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Kyoto University demonstrates the security of a cipher based on chaos theory. Image credit: Kyoto Univeristy / Eiri Ono

How do we know if the electronic keys we use in our devices are really secure?

While it is possible to rigorously test the strength of a cipher -- a kind of digital data lock -- there are rarely any definitive proofs of unbreakability. Ciphers are highly complex, and while they may ward off certain attacks, they might be vulnerable to others.

Now, in a series of papers published in IEEE Transactions on Information Forensics and Security and IEICE Nonlinear Theory and Its Applications, researchers from Kyoto University have definitively demonstrated the strength of a cipher which is based on principles of chaos theory.

The group's Vector Stream Cipher -- or VSC -- this is the first example of a 128-bit key chaotic cipher with provable security.

"We first developed VSC in 2004 as a simple, fast cipher, and parts of it have already been utilized in the private sector," explained Ken Umeno, leader of the study. "Many theoretical attacks in the past have failed to break it, but until now we hadn't shown definitive proof of security."

The researchers conducted a number of tests, such as a method to evaluate the lock's randomness. Many ciphers rely on number sequences that appear to be random, but are actually generated through recurring relations that are vulnerable to being reproduced.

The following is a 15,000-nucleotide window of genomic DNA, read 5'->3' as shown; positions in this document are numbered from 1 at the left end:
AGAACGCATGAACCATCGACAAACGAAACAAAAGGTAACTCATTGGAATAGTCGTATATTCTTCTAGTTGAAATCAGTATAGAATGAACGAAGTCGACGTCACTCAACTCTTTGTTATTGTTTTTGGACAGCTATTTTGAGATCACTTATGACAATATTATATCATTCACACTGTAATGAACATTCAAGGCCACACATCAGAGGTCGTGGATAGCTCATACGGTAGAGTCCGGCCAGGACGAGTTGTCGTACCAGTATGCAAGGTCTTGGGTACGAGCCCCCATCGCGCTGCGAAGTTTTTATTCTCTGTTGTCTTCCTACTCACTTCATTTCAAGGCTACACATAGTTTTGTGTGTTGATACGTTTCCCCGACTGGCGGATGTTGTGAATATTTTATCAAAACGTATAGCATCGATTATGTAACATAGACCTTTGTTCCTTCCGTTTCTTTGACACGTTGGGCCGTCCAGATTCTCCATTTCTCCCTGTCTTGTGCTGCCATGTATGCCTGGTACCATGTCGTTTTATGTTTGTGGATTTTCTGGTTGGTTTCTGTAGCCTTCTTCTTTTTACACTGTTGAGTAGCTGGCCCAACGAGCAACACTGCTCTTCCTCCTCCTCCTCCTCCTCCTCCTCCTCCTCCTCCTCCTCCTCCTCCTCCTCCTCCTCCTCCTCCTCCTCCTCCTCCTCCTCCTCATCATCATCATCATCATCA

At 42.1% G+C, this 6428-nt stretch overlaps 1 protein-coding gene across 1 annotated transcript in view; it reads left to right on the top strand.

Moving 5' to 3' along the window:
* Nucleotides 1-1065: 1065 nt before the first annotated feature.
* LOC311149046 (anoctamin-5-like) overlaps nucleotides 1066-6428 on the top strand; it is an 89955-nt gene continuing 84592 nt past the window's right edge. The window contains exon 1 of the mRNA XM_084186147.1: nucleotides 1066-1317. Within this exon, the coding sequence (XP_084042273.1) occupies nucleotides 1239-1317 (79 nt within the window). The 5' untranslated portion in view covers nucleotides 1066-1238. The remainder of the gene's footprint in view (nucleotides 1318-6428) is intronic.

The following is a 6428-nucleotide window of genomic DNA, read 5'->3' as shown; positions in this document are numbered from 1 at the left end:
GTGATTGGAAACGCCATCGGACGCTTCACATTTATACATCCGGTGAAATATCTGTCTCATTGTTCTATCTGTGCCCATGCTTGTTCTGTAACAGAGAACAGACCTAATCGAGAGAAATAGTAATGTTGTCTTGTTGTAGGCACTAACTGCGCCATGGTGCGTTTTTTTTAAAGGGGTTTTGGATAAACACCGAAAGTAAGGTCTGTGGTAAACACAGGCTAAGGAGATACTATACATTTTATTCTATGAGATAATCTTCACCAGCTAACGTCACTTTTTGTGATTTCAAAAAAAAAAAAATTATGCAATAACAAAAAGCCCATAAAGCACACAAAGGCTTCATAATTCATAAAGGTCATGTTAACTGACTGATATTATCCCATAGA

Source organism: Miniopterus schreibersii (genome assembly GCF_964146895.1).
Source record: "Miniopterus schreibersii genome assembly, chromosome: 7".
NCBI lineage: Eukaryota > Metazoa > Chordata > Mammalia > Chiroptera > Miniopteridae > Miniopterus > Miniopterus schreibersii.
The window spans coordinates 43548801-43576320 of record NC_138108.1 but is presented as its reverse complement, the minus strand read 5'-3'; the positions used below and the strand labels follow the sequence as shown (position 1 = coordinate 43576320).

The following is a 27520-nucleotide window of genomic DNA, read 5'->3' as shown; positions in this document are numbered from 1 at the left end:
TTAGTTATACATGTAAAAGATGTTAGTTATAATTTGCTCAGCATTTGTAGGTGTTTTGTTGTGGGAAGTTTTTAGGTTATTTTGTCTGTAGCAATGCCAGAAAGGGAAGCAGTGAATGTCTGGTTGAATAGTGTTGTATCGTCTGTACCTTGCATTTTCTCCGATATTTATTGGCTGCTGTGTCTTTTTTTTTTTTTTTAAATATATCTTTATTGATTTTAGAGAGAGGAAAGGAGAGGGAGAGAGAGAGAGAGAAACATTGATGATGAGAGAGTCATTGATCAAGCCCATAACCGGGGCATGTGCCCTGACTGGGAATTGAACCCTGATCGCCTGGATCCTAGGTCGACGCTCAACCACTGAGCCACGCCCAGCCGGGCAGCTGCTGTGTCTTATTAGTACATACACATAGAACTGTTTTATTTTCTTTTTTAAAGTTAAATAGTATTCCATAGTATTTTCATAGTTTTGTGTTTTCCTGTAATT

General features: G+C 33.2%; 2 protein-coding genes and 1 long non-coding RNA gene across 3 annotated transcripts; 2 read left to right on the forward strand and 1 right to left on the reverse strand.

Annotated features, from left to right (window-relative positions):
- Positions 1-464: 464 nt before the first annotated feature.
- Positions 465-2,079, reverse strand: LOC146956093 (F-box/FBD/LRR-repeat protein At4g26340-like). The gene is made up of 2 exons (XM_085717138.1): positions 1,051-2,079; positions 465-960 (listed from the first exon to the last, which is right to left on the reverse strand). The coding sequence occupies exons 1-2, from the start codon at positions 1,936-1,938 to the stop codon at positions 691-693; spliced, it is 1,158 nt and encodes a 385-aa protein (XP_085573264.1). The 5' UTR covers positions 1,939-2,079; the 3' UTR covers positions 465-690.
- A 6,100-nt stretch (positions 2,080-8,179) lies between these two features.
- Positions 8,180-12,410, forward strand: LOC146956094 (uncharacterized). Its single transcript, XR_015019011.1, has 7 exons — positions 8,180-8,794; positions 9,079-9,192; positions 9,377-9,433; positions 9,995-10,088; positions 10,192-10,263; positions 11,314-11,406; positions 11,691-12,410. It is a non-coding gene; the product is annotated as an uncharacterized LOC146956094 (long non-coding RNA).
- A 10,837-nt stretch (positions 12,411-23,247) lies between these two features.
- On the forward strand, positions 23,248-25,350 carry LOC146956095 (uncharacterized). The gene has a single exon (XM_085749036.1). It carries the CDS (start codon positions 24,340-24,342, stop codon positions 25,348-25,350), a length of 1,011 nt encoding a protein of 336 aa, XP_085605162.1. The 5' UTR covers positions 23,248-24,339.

"Before evaluating the security of VSC with randomness tests, we found a way to make it significantly more reliable and sensitive," said Umeno. "We then continued this refinement during the actual investigation."

The research highlights that VSC is not only secure, but structurally simple and low on memory usage compared with existing technology, making it useful for high-density data transmission applications such as in 5G mobile networks and 4K television broadcasts.

Umeno said, "Chaotic ciphers have been in use for about 30 years, but before this study we had not expected to find proof of security. We hope that our work will be studied widely and applied throughout our digital world."

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